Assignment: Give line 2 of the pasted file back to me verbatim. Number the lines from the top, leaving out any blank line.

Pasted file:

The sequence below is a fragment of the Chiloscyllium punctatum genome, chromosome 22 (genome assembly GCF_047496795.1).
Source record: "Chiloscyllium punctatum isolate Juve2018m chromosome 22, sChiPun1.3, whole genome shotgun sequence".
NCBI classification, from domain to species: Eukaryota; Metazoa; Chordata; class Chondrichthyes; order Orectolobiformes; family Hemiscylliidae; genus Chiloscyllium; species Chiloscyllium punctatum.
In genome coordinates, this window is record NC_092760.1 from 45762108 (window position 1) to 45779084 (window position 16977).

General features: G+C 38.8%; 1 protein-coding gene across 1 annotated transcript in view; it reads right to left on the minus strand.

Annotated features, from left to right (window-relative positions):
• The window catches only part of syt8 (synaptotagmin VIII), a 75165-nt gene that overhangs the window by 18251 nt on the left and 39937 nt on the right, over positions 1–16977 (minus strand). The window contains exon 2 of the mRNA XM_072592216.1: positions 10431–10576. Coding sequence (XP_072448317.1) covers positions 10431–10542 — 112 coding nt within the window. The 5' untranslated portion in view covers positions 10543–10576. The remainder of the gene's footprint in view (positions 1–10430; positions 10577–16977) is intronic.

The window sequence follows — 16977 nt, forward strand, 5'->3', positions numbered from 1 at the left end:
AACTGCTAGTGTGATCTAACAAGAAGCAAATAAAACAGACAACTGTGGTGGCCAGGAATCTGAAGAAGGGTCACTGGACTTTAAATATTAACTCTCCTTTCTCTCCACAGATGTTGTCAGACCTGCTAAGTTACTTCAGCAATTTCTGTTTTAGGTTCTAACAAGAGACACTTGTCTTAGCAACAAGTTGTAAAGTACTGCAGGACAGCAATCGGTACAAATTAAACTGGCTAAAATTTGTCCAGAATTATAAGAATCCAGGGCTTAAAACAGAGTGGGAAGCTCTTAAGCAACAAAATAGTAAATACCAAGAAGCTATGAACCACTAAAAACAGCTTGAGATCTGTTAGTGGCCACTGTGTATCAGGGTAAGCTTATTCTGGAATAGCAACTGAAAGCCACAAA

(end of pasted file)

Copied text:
Source record: "Chiloscyllium punctatum isolate Juve2018m chromosome 22, sChiPun1.3, whole genome shotgun sequence".